Liam Murphy Mon 5 Aug 2019 7:44AM
Dear Strypey, No-one is trying to convince me of anything, I am not promoting anything and Stallman is of course correct in all he says... My interest is in Copyright as it affects artists, designers, authors etc. The link I sent is simply to point out that yours is not the only 'reality' and other realities will not disappear because you dis-engage, ignore them or advocate others do the same. IP needs to be massively reformed, but I really think calling it 'propaganda' (I understand it is a construct which can be altered) will not earn you a seat at any table where those decisions will be made. You probably don't want to be there and neither do I. I prefer to work productively on what I can change... I appreciate all the help I can get whenever I get it. Please try on hats of other colours!? All best, Liam
Renaud Van Eeckhout Thu 20 Jun 2019 10:57AM
Isn't Liberapay a good enough solution? It avoids reinventing the wheel, and it's working already.
Liam Murphy Thu 20 Jun 2019 2:34PM
Why does ‘maker of commons’ mean ‘making things for free’? Can’t be sustainable to do things for nothing and hope for donations ...
Danyl Strype Fri 2 Aug 2019 10:10AM
If you want to collect the funds before you release stuff into the commons there have been models for that, including Humble Bundles and crowdfunding sites like Goteo or Crowdsupply. Micropatronage sites like Liberapay address a different problem, commons that need a regular trickle of small contributions from many supporters, to fund something ongoing. This suits commons like free code software that require ongoing maintenance, as well as perpetual media like blogs and postcasts. Categorizing the different styles of commons funding, identifying which projects sit in which categories, and doing case studies of successes and failures to fund commons with them, are all things I had in mind for the research project I proposed in the "Money #1" thread.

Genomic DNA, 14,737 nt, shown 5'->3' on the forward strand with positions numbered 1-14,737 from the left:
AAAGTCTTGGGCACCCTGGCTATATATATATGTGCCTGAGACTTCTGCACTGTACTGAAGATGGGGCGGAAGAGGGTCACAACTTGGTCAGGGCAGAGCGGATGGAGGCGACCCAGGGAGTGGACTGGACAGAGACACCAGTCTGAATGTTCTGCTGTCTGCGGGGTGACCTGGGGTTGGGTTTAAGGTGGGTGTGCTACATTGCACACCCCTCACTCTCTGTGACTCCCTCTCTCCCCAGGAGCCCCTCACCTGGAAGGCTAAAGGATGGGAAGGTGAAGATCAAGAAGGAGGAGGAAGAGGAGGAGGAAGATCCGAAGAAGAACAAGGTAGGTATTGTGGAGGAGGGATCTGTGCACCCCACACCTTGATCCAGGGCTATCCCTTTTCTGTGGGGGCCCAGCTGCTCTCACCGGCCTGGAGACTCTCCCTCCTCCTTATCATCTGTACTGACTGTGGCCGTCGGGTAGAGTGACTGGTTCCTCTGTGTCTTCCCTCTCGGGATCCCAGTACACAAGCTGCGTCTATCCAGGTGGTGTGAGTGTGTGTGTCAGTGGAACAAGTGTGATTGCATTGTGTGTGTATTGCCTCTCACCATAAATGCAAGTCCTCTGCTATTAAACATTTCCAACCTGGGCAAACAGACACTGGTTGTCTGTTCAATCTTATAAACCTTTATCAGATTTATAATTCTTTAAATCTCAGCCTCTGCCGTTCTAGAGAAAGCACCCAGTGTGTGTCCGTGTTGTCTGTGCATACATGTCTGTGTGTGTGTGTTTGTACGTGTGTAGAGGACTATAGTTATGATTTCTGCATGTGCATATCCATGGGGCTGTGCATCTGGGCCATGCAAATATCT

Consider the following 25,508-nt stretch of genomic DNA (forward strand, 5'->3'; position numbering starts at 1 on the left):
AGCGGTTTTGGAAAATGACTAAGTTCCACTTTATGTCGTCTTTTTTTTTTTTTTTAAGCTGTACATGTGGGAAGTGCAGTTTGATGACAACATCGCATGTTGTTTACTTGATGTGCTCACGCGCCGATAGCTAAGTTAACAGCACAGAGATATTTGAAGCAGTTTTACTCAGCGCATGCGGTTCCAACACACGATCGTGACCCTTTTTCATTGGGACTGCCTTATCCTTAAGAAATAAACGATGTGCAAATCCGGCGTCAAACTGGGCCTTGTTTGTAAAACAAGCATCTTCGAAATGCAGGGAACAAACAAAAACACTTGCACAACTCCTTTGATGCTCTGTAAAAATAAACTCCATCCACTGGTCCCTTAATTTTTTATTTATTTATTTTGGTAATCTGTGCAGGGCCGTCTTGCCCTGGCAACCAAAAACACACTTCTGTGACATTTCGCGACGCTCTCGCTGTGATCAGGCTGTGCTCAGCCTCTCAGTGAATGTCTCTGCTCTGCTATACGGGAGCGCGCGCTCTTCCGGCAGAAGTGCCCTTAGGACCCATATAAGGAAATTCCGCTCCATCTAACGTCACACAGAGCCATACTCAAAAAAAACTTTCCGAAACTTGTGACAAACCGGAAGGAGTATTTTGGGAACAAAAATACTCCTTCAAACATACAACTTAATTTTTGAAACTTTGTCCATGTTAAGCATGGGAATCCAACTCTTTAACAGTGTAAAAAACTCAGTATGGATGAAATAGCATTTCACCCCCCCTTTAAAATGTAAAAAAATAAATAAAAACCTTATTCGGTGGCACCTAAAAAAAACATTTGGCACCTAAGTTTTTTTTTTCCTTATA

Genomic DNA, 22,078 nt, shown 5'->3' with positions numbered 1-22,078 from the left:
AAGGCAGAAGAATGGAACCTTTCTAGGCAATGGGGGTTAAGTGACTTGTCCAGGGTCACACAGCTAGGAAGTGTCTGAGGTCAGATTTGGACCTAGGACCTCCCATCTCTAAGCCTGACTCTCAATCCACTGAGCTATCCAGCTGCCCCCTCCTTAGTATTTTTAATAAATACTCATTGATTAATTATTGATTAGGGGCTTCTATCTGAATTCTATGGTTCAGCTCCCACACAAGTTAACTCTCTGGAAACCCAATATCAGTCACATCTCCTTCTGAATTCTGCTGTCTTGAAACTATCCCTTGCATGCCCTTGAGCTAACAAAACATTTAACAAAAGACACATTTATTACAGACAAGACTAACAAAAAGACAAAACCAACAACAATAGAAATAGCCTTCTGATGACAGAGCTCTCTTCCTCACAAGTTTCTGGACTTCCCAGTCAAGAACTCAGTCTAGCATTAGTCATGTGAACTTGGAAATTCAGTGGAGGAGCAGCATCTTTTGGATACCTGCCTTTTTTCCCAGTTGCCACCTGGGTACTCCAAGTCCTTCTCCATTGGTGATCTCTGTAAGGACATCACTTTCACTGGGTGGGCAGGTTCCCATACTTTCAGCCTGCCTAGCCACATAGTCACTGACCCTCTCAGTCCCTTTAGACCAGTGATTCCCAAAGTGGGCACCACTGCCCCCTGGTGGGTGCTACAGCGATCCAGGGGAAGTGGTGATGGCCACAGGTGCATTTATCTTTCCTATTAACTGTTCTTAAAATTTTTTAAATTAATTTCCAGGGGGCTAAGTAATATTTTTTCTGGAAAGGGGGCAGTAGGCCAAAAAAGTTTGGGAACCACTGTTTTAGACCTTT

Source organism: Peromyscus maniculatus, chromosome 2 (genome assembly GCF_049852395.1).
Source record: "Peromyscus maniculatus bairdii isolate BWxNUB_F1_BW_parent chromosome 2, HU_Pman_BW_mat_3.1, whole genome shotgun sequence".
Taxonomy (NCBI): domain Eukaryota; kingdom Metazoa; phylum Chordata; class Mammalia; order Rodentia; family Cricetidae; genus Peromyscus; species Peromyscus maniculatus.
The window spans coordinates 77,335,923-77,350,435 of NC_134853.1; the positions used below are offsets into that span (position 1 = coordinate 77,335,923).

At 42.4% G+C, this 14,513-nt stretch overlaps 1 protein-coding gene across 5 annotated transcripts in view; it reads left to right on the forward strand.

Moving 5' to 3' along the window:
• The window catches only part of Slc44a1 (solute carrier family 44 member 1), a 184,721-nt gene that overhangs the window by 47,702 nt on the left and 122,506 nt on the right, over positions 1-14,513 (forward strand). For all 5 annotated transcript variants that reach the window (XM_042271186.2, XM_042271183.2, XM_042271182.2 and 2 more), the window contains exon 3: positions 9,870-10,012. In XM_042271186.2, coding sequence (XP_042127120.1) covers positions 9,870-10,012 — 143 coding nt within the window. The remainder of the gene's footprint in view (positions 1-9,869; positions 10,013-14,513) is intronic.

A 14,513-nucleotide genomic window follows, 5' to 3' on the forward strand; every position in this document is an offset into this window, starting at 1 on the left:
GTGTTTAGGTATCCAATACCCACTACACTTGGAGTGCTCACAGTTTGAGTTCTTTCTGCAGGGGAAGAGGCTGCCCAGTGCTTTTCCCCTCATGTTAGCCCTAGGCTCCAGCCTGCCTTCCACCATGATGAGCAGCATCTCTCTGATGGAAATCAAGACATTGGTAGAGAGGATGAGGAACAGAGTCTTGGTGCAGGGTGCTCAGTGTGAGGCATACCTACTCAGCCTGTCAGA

Why does ‘maker of commons’ mean ‘making things for free’?
Because 20 years of experience with the internet has shown that you can't enforce artificial scarcity of digital goods, without creating unintended consequences much worse than a bit of permissionless copying (DRM crippleware, surveillance and persecution of netizens, media customers lose access to when the platforms they bought them from go bust etc etc).
Can’t be sustainable to do things for nothing and hope for donations ...
There are plenty of examples of micropatronage creating fulltime salaries for commons makers. The lead developer of Mastodon, for example, living entirely off donations to his Patreon account.
Graham Thu 20 Jun 2019 3:46PM
On the basis that an optimal approach to generating commons is the cooperative model, Platform 6 is an approach along these lines. Members make a modest financial contribution which keeps the lights on and gradually accumulates in a common pool resource which they collectively manage, in a similar way to SolidFund, as mentioned by @olisb . Platform 6 is seeking to extend the approach beyond money to include expertise and other resources that members might bring to the table, such that someone bringing a new project to the attention of the group can access a wide range of help, from seed funding to hands-on assistance, advice, potential co-founders, potential customers, etc. So it's a bit of an incubator/accelerator and treasure box for building the cooperative economy.
[deactivated account] Thu 20 Jun 2019 4:45PM
Now it's starting to make sense. I could have really done with what you describe two years ago. I still need it. Can you hurry up please. :relieved:
I did assume it existed in the form of Coop UK when I started. Let's just say I declined to renew my membership there, after coughing up an additional £200 for an upgrade package, for which I got one question answered, very badly. That still smarts.